Property may be the best policy for foreign firms
Foreign non-life insurers that were this month granted access to China's 300 billion yuan car insurance market may be able to use their expanded customer base to gain a greater foothold in the mainland's fast-growing property cover market.
On February 16, the mainland government announced that foreign insurers would be allowed to begin selling motor third-party liability insurance (MTPL) to motorists.
Industry practice is to package non-profitable motor insurance policies with offers of property cover, opening a new avenue to foreign firms, which currently hold just a 1 per cent share of the mainland's property and casualty insurance market.
Data from the China Insurance Regulatory Commission, published by Xinhua, shows that life insurance premiums were down 8.6 per cent to 972.1 billion yuan in 2011, while property insurance premiums were up 18.5 per cent to 461.8 billion yuan.
'Opening up the MTPL insurance business to foreign insurers will certainly lure some of the business away from domestic insurers,' Sally Yim, a senior credit officer at ratings agency Moody's, said in a research note.
'However, we believe domestic insurers will still maintain their market share lead over the next three to five years because of their competitive advantage in scale, brand recognition and distribution.' Currently, MTPL is loss-making as a standalone business, according to Yim.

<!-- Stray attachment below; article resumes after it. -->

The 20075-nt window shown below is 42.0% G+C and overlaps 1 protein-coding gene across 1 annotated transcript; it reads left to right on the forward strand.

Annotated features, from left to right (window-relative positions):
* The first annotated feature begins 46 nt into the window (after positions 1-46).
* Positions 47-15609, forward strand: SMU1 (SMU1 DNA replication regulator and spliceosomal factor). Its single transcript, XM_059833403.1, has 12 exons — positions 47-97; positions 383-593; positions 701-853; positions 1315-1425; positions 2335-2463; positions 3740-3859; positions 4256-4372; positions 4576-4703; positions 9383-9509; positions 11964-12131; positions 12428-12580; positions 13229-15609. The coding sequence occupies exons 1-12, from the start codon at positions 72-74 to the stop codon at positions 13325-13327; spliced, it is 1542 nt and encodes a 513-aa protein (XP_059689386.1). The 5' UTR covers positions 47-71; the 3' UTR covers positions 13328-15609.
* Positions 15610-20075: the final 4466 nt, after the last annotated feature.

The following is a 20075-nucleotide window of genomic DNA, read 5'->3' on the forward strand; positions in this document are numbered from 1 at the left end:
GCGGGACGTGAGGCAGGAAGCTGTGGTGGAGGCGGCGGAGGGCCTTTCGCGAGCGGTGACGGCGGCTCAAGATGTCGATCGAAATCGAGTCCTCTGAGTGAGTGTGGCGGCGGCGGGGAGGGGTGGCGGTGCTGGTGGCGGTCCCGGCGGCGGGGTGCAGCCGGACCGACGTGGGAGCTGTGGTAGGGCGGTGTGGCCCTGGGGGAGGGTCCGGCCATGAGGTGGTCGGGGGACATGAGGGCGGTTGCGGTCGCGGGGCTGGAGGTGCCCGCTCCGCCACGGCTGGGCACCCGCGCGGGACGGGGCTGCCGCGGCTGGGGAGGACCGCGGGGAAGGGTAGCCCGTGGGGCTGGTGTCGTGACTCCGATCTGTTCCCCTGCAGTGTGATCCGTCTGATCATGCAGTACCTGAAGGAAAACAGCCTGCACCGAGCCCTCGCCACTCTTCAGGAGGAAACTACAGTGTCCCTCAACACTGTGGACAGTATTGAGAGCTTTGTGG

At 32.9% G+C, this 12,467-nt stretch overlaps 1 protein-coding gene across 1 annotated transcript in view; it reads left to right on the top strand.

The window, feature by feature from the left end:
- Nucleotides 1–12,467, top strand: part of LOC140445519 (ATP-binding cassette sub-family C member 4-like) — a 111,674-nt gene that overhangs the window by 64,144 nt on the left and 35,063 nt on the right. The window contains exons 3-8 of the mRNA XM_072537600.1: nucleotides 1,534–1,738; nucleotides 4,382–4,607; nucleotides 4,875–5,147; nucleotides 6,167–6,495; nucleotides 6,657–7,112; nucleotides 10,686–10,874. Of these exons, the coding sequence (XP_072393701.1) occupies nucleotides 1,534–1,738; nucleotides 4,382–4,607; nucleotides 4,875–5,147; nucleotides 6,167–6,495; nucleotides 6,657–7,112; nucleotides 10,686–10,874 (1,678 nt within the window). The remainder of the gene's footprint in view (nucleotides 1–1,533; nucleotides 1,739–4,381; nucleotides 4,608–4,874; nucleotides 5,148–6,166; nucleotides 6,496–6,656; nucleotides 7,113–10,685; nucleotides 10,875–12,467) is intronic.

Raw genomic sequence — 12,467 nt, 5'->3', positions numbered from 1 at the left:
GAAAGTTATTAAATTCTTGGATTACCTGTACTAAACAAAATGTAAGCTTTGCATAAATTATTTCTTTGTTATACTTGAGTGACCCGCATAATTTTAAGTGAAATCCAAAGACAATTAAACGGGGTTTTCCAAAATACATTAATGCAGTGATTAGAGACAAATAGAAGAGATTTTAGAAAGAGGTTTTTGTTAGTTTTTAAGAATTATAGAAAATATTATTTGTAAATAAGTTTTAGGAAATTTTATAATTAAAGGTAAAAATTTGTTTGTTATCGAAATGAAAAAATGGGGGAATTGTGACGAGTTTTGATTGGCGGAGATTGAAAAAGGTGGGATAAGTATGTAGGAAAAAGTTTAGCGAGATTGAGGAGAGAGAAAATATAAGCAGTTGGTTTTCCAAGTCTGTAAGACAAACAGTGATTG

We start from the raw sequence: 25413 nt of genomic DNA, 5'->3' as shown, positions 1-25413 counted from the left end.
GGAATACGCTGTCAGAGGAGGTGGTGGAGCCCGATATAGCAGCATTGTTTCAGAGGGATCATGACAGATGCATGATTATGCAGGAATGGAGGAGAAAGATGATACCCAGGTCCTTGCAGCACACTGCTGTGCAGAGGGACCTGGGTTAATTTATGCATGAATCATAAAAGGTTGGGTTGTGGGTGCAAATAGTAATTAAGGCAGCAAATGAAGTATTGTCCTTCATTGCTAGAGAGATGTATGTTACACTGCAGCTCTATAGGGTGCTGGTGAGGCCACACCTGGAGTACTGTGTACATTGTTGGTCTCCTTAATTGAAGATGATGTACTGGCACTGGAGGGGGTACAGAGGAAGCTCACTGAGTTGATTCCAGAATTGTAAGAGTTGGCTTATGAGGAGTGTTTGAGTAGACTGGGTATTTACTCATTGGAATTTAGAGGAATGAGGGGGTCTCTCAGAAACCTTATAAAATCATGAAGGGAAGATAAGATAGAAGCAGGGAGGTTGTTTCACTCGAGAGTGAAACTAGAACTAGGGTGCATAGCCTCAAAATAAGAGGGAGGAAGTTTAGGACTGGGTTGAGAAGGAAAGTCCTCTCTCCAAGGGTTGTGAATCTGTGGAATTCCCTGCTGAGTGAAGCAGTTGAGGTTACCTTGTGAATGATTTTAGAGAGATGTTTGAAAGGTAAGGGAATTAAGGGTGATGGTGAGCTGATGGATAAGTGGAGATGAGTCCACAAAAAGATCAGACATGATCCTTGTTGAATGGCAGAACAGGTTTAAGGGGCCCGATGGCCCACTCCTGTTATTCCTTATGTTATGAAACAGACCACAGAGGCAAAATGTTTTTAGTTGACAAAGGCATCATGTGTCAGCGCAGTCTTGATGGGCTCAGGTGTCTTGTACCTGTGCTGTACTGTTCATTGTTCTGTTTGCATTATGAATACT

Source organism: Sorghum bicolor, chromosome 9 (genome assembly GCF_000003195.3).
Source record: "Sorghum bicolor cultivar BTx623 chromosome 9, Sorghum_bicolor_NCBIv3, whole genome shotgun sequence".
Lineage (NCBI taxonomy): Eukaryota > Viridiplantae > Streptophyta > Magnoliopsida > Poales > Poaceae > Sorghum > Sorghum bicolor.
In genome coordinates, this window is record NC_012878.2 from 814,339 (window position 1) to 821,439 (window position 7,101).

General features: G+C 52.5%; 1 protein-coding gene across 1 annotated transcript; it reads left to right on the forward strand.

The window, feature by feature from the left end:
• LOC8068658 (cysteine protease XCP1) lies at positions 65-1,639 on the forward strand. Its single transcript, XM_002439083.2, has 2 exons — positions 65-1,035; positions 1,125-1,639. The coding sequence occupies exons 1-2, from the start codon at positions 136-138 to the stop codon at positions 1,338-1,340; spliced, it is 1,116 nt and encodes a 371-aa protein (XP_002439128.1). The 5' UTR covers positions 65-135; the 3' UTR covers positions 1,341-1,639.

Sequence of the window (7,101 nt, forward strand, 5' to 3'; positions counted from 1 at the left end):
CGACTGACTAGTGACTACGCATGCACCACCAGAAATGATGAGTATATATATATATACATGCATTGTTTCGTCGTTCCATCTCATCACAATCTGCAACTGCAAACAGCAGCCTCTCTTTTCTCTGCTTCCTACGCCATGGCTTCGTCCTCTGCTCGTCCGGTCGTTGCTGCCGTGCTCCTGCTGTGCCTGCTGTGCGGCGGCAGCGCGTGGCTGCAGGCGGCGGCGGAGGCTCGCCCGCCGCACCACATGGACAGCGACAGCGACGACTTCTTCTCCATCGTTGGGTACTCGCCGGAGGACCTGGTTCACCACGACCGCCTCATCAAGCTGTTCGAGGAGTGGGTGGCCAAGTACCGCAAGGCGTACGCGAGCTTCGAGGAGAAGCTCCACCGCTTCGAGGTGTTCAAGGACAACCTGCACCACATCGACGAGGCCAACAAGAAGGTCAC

While unwilling to make detailed forecasts, analysts said property business written by foreign insurers was likely to show a 'hefty jump' as they piggy-backed into the market on their new MTPL insurance business.
'Due to the low base factor, foreign insurers have reasons to cheer for the opening up,' Guotai Junan Securities analyst Peng Yulong said.
'However, they won't pose a real threat to domestic rivals unless all regulatory hurdles are removed,' Peng added.
In a December report, financial services group PwC said foreign insurance companies would find it difficult to enter the MTPL market given their 'skeletal' branch networks.
The 20 foreign non-life insurers operating on the mainland now have only 1.2 per cent share of the overall casualty and property insurance market, while China's top three non-life insurers, PICC, Ping An, and China Pacific, together control more than two-thirds of the market.
Foreign property insurers may not sell policies in regions where they don't have a licence, and these geographic restrictions will hamper their growth, Lynn Yang, a partner with law firm Norton Rose, said.
'The China Insurance Regulatory Commission is not likely to fast-track approvals for foreign insurers' regional expansion any time soon,' she said.
'Foreign insurers, with their skills and expertise in managing motor insurances abroad, are keen to tap the mainland business.'